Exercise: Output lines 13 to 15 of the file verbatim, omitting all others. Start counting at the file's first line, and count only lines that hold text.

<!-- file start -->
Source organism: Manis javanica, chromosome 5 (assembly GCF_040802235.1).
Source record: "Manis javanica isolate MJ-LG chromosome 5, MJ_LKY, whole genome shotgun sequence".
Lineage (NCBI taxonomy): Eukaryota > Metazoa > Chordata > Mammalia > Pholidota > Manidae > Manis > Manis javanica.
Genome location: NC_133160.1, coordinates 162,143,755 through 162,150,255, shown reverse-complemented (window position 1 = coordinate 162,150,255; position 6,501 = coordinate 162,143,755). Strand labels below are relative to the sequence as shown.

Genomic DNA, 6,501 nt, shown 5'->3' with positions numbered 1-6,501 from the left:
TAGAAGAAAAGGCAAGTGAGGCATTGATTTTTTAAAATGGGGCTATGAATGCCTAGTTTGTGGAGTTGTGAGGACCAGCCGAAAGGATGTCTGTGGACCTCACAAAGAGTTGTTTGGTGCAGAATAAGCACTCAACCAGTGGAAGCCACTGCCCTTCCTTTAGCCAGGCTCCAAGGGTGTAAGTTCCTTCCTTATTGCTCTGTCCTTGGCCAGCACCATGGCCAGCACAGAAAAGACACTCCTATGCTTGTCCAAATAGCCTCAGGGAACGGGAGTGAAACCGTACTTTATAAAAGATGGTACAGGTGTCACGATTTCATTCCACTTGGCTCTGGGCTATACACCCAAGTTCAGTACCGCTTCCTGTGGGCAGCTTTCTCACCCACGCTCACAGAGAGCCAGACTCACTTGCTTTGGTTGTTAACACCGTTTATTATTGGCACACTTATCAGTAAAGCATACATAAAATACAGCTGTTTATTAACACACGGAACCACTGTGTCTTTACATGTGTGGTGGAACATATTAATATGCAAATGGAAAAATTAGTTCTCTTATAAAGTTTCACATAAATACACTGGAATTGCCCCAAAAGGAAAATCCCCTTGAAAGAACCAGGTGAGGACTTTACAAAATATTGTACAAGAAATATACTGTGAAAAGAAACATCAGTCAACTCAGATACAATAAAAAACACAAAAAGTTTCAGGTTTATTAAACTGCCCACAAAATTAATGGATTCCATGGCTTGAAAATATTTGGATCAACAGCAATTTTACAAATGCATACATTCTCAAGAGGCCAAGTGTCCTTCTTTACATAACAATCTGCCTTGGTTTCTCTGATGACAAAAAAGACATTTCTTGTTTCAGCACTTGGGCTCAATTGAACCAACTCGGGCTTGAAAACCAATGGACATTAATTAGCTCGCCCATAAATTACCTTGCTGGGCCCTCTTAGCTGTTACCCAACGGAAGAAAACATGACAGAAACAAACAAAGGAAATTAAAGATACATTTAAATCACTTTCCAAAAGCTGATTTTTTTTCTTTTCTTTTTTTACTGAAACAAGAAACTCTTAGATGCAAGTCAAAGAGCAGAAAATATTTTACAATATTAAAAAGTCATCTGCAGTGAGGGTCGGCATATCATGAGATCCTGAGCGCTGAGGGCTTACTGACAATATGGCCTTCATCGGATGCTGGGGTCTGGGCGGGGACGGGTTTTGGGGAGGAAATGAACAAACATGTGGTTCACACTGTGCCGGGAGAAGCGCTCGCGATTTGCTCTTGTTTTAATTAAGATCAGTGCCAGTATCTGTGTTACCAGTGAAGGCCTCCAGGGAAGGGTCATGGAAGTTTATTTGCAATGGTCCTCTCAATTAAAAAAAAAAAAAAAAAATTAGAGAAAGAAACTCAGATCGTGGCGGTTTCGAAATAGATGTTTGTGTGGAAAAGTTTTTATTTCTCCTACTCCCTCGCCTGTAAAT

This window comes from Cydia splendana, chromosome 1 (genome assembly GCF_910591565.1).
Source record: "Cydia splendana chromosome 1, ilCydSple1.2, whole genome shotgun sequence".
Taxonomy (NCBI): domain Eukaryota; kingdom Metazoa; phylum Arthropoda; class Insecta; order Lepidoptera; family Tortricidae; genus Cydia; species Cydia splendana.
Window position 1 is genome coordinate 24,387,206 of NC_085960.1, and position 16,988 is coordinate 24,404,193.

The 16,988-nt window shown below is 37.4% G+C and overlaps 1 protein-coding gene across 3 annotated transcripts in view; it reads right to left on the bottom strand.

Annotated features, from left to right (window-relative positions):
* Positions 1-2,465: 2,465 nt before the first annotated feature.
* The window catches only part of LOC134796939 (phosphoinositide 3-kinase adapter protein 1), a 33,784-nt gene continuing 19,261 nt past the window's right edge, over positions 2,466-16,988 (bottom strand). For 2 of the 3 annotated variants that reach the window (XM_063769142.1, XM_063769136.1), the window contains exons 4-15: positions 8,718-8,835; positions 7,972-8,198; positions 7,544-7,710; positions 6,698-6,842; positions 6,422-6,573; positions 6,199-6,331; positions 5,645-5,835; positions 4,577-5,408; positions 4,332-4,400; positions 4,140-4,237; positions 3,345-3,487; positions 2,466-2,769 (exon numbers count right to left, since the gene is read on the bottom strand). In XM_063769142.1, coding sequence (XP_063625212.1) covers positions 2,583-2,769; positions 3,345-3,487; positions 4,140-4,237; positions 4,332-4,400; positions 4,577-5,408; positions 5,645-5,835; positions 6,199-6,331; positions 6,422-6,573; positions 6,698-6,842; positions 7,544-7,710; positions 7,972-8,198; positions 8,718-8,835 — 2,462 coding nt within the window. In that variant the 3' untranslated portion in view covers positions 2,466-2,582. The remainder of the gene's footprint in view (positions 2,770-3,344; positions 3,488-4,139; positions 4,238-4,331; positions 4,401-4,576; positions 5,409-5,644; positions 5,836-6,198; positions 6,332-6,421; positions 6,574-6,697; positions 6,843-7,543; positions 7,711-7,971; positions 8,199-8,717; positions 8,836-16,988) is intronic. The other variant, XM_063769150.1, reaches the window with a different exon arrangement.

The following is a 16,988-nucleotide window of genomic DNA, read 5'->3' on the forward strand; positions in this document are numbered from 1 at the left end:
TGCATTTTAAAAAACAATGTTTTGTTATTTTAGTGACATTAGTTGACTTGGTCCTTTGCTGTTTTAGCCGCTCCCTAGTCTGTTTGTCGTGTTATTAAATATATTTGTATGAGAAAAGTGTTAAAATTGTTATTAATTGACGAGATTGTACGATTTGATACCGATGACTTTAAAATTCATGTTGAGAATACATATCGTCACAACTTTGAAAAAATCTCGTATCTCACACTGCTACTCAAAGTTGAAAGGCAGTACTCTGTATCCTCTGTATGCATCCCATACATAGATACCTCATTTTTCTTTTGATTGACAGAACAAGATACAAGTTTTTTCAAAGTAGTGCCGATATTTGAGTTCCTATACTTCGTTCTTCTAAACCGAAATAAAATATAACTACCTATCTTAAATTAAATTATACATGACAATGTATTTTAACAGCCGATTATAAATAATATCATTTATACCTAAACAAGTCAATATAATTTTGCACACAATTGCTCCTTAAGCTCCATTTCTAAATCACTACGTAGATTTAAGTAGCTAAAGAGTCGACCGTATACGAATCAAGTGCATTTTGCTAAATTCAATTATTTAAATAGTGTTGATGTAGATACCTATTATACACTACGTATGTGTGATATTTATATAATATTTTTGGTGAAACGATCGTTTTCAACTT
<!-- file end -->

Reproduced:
* Positions 1-2,465: 2,465 nt before the first annotated feature.
* The window catches only part of LOC134796939 (phosphoinositide 3-kinase adapter protein 1), a 33,784-nt gene continuing 19,261 nt past the window's right edge, over positions 2,466-16,988 (bottom strand). For 2 of the 3 annotated variants that reach the window (XM_063769142.1, XM_063769136.1), the window contains exons 4-15: positions 8,718-8,835; positions 7,972-8,198; positions 7,544-7,710; positions 6,698-6,842; positions 6,422-6,573; positions 6,199-6,331; positions 5,645-5,835; positions 4,577-5,408; positions 4,332-4,400; positions 4,140-4,237; positions 3,345-3,487; positions 2,466-2,769 (exon numbers count right to left, since the gene is read on the bottom strand). In XM_063769142.1, coding sequence (XP_063625212.1) covers positions 2,583-2,769; positions 3,345-3,487; positions 4,140-4,237; positions 4,332-4,400; positions 4,577-5,408; positions 5,645-5,835; positions 6,199-6,331; positions 6,422-6,573; positions 6,698-6,842; positions 7,544-7,710; positions 7,972-8,198; positions 8,718-8,835 — 2,462 coding nt within the window. In that variant the 3' untranslated portion in view covers positions 2,466-2,582. The remainder of the gene's footprint in view (positions 2,770-3,344; positions 3,488-4,139; positions 4,238-4,331; positions 4,401-4,576; positions 5,409-5,644; positions 5,836-6,198; positions 6,332-6,421; positions 6,574-6,697; positions 6,843-7,543; positions 7,711-7,971; positions 8,199-8,717; positions 8,836-16,988) is intronic. The other variant, XM_063769150.1, reaches the window with a different exon arrangement.

The following is a 16,988-nucleotide window of genomic DNA, read 5'->3' on the forward strand; positions in this document are numbered from 1 at the left end: